Saturday, August 2, 2014

Portland, Maine, Bay of Fundy to Halifax

Love Locks
Portland to Boothbay, Maine
              We spent a few days at the marina in the bustling city of Portland, Maine, re-provisioning and preparing for the trip northeast back to the homeland and Nova Scotia shores. Last stop in the good ol' U.S.of A. was Boothbay, one of those enchanting New England fishing towns you only see in the movies. A minefield of lobster pots awaited us in the bay, as we picked out way stealthily along and anchored in the harbour. While not quite as 'picture-perfect' as some of the harbour towns of Maine, it quickly became our favoured spot for it's charm and quality of being a real 'working-man's' town. But time marches on and we reluctantly hauled anchor a few days later for a double-overnighter crossing the Bay of Fundy.

 The Bay of Fundy to Shelburne  Nova Scotia

              The Bay of Fundy has some of the biggest tides in the world,(over 40 ft!), and consequently, some of the strongest currents. Fortunately, the seas were calm with light winds, and we crossed uneventfully in to Canada. We tied to the dock at the historic town  of Shelburne at the  Shelburne yacht club. Suddenly you're in the Maritimes! A rugged, foggy coastline, fish docks and simple framed solid wood shake pioneer homes, and friendly folk. The cruisers have returned after their notable absence on the trip north. We will wait it our here for the weather to clear before heading to Lunenburg and Halifax for the 'craic' (fun) as Daragh would say!

Shelburne YC 

Lunenburg, Nova Scotia
                  A thick fog had descended as we crept out of the harbour towards the whimsical fishing village of Lunenburg. Bright red store fronts and colourful houses peeked out of the mist as we side-tied to the pier, right next door to the famous Bluenose 2, modeled on the fastest schooner on the East Coast. Tourists gathered on the waterfront to get a closer look and hear talks of the plight of those early seafaring vessels, and the tiny wooden dories that hand line fished the ocean for Cod and Haddock. The cheery, red buildings, we were told, were not merely decorative, but designed to aid sailors in finding their way when the ubiquitous 'pea soup' of fog shrouded their passage home. The whole town is built on a steep hillside, a very pretty sight to behold, and to explore on foot.
The Bluenose 2
Lunenburg NS

            Another day socked in with the inevitable fog. The skies cleared, mercifully, as we entered Halifax harbour, the largest deep sea port on the entire coast. We docked under sunny skies at the Royal Nova Scotia Yacht Squadron. In the morning we taxied in to town for a brief but pleasant surprise  visit with friends from Victoria, Christine and Craig James, and daughter Taylor. After breakfast the boardwalk was already alive with entertainment and revelry of all kinds; acrobats, jugglers, carnival rides, and of course, musicians. We spent a couple of hours at Pier 21, the immense immigration depot where all new immigrants to Canada were processed up until the 1960's. The captivating stories of so many people fleeing wars and seeking a new life in Canada tugged at the heart strings. Next was the exceptional Maritime Museum with many displays including the great explosion of 1917 when a war ships loaded with explosives collided with another in the harbour and devastated the city, killing over 2000 people! Also, the rescue efforts of the people of Halifax for the disastrous sinking of the Titanic that fateful night in 1912.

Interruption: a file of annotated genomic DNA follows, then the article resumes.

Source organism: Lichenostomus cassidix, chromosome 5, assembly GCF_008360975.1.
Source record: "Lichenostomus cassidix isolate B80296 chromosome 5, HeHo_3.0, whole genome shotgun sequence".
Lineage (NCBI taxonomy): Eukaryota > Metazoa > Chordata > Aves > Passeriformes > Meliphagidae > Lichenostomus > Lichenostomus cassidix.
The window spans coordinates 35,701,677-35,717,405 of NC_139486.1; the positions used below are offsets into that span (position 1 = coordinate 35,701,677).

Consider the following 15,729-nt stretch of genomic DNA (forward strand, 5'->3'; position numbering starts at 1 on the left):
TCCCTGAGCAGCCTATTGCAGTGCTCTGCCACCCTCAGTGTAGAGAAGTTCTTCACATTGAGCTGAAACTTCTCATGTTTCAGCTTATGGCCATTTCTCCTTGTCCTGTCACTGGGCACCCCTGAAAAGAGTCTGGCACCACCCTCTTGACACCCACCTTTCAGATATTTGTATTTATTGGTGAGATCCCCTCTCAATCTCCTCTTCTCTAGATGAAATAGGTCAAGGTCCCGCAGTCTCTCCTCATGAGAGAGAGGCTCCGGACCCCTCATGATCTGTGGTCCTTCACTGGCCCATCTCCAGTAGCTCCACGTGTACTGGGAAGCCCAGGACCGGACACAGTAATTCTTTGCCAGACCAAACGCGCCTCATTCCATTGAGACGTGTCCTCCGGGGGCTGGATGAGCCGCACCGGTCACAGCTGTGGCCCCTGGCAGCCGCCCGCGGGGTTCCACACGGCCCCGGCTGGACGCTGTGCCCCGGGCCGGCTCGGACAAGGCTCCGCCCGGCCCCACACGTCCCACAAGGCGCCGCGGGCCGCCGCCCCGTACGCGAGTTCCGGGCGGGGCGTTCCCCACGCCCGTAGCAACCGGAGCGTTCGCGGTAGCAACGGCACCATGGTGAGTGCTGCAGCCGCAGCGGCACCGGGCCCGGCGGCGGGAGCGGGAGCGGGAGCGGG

Royal Nova Scotia Yacht Squadron 

Christine and Craig James 

Brian and Daragh on board Hat Trick
Immigration Pier 21
         At the harbour dock we met our neighbour from the RNSYC, Brian,who invited us aboard his 40ft. power boat Hat Trick. Brian has the distinction of being a former NHL hockey player and member of the Pittsburg Penguins! We ended an eventful day at the Old Triangle, Irish Pub (where else?), where we were pleasantly entertained by two talented Newfoundland girls and some excellent fiddle playing to a packed house. These folks really know how to party!
Halifax Fiddlers

                                 " So here I lay in my 23rd year,
                                  How I wish I was in Sherbrooke now,
                                  It's been six years since I sailed away
                                   And I just made Halifax yesterday,
                                   God damn them all!
                                   I was told we'd cruise the seas for American gold,
                                   We'd fire no guns, shed no tears,
                                   Now I'm a broken man on a Halifax pier,
                                   The last of Barrett's Privateers"
                                                                                      Stan Rogers



1 comment:

  1. Great to see you guys out getting your feet wet again! I'm betting you'll have a pile of fun with the music, food, and people on the east coast. Oh..yea...and the drink! ; = ) Our kids bought a property in Lunenburg a couple of years ago and we can't wait to get our new RV out there to explore that coast with them. They always come home so relaxed and happy.
    Looking forward to the further adventures of C & D - Happy Sails - Al